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Giants Beware!

8 Oct

GiantsBeware!When your life goal is to battle giants, the existence of a baby-feet-eating giant in the nearby mountains is cause for celebration. Upon hearing a story from a village elder about said giant, Claudette answers the call to adventure and heads out to slay the giant. Her trusty pup, Valiant, joins her on her quest, and she also tricks her timid younger brother Gaston and her best friend Marie to join her. Tricking her friends into joining her, stealing a map and weapons from her father’s secret chest, and sneaking out of the guarded town walls is the easy part. Once on the outside, Claudette and crew then must make their way through the Forest of Death, across the Mad River, and up the Giant’s Peak to find and slay the baby-feet-eating giant. Phew!

Giants Beware! has plenty of action, solid pacing, an imaginative setting, and funny, clever dialogue. The characters and themes of friendship and bravery are especially well developed. As the village elder tells Claudette at the beginning of the story “you never know what you’re truly made of until you’re staring eyeball-to-eyeball into the face of fear.” (p. 9) This story of adventure gives the reader plenty of opportunity to learn just what our characters are made of. The characters’ faces are quite expressive and Claudette’s red hair stands out on each page, just as her personality and rambunctiousness makes her stand out in life. Yeah, you heard me right – red hair. We have a full color comic on our hands. There’s a bit of gross-out humor throughout the book – dog poop, stinky feet, nerve-induced-barfing – that will attract some readers, but may feel immature to others (I made it through just fine). Overall, Giants Beware! is a fun, exciting, and sweet adventure story with a cast of characters that you can’t help rooting for. Much love for this one.

Em’s Rating: 5 out of 5 stars
Author: Jorge Aguirre
Illustrator: Rafael Rosado
Publisher: First Second (April 2012)

I love Giants Beware! I suggest it to all the cool kids at the library and some of the adults too. I can’t wait for the next adventure with Claudette, Gaston, and Marie, Dragons Beware!, coming in May 2015. See description below!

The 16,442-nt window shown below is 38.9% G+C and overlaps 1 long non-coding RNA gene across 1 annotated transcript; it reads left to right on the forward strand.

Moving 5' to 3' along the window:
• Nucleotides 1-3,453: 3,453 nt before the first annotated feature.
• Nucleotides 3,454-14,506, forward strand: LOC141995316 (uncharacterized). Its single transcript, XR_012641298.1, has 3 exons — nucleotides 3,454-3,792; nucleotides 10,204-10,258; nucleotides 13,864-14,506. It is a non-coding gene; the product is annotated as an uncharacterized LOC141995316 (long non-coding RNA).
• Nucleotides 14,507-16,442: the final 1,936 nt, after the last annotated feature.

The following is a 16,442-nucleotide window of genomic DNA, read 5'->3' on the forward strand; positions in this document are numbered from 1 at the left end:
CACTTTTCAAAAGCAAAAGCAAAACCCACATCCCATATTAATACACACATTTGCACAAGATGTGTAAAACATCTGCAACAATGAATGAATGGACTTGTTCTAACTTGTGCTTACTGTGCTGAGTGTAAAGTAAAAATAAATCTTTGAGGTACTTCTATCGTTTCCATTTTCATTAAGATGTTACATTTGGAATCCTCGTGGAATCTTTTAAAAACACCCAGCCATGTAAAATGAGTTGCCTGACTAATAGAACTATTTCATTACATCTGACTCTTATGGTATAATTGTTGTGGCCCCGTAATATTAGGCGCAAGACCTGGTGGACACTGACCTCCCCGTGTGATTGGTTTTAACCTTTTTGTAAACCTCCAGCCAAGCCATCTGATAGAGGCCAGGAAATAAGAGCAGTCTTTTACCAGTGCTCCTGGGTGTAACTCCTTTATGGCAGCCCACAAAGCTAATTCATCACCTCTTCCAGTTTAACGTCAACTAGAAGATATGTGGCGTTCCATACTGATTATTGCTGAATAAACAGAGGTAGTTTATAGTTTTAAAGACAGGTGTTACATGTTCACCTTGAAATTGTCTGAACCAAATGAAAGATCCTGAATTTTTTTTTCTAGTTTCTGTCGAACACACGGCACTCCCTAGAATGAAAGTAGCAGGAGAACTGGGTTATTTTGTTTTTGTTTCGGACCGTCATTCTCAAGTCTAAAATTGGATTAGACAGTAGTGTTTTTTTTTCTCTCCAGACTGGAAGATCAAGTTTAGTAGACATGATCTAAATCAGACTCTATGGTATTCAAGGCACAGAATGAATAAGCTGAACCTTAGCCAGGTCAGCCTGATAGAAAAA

dragonsbeware

Scrappy Claudette sets out once again with her pal Marie and her little brother Gaston to right wrongs and fight evil. And this time, it’s personal. Claudette is out to get the dragon who ate her father’s legs…and his legendary sword. But as usual, nothing is as simple as it seems, and Claudette is going to need Marie and Gaston’s help more than ever.

Funny, fast, high-energy storytelling in an inventive and perilous fantasy landscape makes Dragons Beware! a fantastic follow-up to 2012’s middle-grade hit Giants Beware!

Sisters

8 Sep

SistersI love Raina Telgemeier’s graphic novel memoir, Smile, a coming of age story that explores the impact of years of dental work caused by a fall in sixth grade as well as typical middle school stuff: crushes, changing friendships, school, pimples, self-confidence, and family. In the follow up to Smile, Raina revisits her childhood years and explores her relationship with her younger sister, Amara. With Sisters, rather than dental drama, a family road-trip provides the framework of the story. Raina, Amara, their baby brother, and their mom head off to a family reunion in the family van, traveling from their home in San Francisco to Colorado. Along the way the family survives life on the road with crazy storms, van issues, unwelcome creatures, and changing relationships. The story jumps in time between the road trip adventures and various memories from Raina and Amara’s childhood, showing the sisters at their best and at their worst.

In one of the flashbacks, we learn that as a child Raina wanted a baby sister (and playmate) more than anything, but then Amara arrived and she wasn’t quite what Raina had in mind. Amara was a grouchy baby and cried all the time, which is perhaps normal for a baby, but her mood didn’t seem to improve much as she grew older. The girls are very different from one another and though they share a love of art, they fight over art supplies and Raina feels some stress about her art skills being compared to her younger sister. But even with all the nagging, fighting, and angry glares, Telgemeier also presents some sweet moments where the sisters come together as a team.

SistersSarahEm

Here’s me and my big sister, Sarah, being especially cute together.

While my sister and I generally got along growing up – I would even go so far as to say we were friends – Sisters brought back plenty of memories from family road trips, both the good and the bad. Telgemeier’s “Anatomy of a Road Trip” illustration offers a great reminder of times past for anyone who grew up taking road trips with family in a mini-van. Many readers will relate to the dynamic between the siblings, and between Raina and her other family members, but even those who don’t will find much to enjoy here. And while technically Sisters is a follow-up to Smile, both books work well as stand-alones, so those who have yet to read Smile will not feel lost. (Though why haven’t they read Smile yet?).